10 cities down, 19 to go! #EUCrowdShow Weekly Wrap-up

— 3 minutes read

This was the second week of our adventure across Europe for the #EUCrowdShow.

We visited 10 countries so far, with 19 left to go, we’re almost half-way and we’ve just started. 

This week we went to Valetta, Malta at Talbot & Bons; Tallinn, Estonia at Tallinn Creative Incubator; Riga, Latvia at TechHub Riga; Helsinki, Finland hosted by Maria 0-1; and Vilnius, Lithuania at Rise Vilnius.

That’s approximately 7,600 kilometers! If we drove to all 10 cities (and took ferries to the islands), it would be nearly 13,000 kilometers and take 20 days!

  • We asked “Why aren’t there unicorns in Europe? Prove us wrong.” We had some lively responses, including: 
  • Unicorns fly and so do I with the help of EU unicorn Skyscanner, worth $1.6B in Jan
  • We’ve got unicorns in Europe. Payment platform Ayden from Netherlands is at $2.3B 
  • Wrong! When the supermarket closes and I need to order food, I go to $2.5B UK-based startup Deliveroo


We had quite a crowd for a city of less than 5,700 people! Malta has a total population of 423,000 and 28,000 SMEs, with 96 startups. The main industries include tourism, electronics, and ship building, and the SME sector has expanded throughout the crisis. It’s a beautiful island and our #EUCrowdShow participants were friendly and welcoming. We will be back!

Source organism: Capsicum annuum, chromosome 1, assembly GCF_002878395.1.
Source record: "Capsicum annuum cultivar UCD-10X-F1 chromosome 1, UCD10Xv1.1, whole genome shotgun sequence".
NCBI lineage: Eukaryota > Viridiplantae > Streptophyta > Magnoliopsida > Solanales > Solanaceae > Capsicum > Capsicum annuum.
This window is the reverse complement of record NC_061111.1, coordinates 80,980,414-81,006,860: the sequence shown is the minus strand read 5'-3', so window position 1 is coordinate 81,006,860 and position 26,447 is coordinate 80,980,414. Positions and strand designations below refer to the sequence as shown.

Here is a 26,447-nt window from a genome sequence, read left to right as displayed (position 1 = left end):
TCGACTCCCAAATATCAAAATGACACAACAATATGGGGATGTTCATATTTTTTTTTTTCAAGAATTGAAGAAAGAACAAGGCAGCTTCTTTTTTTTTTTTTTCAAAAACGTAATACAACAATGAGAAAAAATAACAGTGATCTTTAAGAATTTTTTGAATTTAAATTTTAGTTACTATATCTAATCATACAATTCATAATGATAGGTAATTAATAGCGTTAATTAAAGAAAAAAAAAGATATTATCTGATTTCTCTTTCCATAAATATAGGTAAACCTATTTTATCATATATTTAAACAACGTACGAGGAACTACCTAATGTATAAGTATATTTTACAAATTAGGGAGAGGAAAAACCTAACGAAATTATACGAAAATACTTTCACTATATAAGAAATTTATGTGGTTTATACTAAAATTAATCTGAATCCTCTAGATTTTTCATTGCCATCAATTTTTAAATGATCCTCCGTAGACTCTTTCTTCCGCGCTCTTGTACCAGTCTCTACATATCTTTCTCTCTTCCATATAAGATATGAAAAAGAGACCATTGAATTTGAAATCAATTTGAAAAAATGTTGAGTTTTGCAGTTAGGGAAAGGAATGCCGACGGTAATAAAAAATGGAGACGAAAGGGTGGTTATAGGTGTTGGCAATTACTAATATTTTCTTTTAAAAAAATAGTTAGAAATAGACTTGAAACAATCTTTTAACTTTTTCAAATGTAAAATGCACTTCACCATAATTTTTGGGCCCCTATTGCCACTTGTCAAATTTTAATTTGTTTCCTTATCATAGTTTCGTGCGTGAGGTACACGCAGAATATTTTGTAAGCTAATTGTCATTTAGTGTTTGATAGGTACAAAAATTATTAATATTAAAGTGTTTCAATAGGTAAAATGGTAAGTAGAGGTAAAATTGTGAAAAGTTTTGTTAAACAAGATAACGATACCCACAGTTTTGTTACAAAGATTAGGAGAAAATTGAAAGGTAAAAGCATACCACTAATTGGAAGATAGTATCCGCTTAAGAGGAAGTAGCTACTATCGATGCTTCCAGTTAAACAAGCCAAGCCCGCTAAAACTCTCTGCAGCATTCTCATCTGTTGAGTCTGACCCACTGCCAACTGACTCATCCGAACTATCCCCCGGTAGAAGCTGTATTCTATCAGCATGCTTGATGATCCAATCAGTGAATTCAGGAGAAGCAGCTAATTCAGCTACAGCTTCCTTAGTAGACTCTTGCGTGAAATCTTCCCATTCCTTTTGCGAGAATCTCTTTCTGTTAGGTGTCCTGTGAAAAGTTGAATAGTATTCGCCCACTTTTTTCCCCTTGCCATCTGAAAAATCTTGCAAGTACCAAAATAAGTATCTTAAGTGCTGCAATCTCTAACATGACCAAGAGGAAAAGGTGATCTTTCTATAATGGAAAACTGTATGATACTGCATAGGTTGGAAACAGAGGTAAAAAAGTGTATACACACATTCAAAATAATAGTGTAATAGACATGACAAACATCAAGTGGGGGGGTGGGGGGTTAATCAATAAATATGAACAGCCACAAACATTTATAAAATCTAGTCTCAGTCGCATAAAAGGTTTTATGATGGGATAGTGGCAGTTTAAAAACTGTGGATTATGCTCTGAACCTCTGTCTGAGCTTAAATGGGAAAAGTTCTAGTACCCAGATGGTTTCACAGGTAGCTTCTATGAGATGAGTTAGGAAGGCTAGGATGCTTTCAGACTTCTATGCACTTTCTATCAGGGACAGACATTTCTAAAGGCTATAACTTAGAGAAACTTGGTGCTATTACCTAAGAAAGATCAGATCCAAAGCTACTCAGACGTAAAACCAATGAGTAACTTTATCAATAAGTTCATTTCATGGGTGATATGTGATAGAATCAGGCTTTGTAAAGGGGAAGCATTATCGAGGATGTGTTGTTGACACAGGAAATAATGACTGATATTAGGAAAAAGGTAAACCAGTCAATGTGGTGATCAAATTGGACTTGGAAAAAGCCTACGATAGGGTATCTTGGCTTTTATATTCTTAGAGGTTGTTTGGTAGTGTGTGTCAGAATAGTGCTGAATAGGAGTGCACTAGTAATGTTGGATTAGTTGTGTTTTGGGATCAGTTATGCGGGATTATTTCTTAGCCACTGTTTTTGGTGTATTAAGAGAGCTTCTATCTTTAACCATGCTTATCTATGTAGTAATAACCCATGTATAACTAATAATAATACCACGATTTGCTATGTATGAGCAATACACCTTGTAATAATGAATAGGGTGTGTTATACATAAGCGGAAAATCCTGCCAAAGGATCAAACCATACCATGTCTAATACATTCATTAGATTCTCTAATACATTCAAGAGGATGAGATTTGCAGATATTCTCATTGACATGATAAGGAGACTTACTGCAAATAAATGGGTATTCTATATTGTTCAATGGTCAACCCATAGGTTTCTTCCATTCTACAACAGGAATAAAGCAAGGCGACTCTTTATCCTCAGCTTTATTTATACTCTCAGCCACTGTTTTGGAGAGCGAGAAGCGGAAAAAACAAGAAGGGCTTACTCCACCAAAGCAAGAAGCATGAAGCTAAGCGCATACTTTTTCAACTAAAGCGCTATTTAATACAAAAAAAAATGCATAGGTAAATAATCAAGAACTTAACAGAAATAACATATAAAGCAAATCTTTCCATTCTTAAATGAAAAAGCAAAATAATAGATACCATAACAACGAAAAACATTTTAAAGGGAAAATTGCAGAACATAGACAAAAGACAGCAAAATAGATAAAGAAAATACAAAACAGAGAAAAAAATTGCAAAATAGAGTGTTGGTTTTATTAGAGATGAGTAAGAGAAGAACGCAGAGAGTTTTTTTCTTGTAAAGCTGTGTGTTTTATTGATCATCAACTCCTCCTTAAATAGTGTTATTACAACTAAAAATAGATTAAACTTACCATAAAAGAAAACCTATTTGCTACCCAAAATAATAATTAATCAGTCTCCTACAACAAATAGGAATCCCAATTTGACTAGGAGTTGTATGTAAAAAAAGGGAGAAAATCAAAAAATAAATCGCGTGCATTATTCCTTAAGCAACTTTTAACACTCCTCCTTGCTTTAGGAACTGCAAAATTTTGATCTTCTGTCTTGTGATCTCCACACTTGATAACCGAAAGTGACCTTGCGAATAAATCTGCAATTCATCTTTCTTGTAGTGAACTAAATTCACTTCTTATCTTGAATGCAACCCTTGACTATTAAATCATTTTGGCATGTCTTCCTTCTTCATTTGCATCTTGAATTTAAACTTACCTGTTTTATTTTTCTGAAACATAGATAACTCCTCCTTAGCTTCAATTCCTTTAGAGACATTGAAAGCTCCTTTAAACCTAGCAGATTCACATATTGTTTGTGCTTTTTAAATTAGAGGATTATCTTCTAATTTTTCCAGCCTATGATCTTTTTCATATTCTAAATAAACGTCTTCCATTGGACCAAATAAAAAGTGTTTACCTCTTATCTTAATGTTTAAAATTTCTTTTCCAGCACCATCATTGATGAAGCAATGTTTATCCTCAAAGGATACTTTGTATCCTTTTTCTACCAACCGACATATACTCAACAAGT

We were very excited to visit Helsinki, capital of the tech startup event, Slush. It has a very vibrant startup scene: more than 600 on Angel List, with an average valuation of $3.3 M. Nearly all businesses are SMEs, providing two out of three jobs and 60% of total value added. A significant portion of Finnish exports include high-tech goods and services.

Latvia, Lithuania, and Estonia are often grouped together in “the Baltics”, so we’ll include them here this way: 


Although the startup scene in Riga is smaller than Tallinn, it’s growing fast. Government support has grown, and public administration is more responsive to the needs of SMEs. The cost of starting a business in Latvia is less than 35 euros, which is nine times lower than the EU average. Makes cents! 


 With 2.9 M people, there are 145,000 SMEs and 262 startups. That’s not all, because according to PwC, Vilnius has the fastest public Wifi in the world. Lithuania also ranked 17th for “Ease of Doing Business” out of 189 places on the World Bank index. Attractive! 


Affectionately known as E-Stonia, the country has a strong digital effort and electronic solutions for everything. And, our event in Tallinn covered the impressive growth of SMEs, which have added value of 56% since the crisis. There are 398 startups on Angel List with an average valuation of $4.4M.

The president tweets, and Estonia is the home to Transferwise and Skype. It’s a great digital environment to start a company: kids learn to code in primary school, and there is a vibrant Business Angel network. 

Next week, we're off to Rome, Zagreb, Ljubljana, Vienna and Bratislava!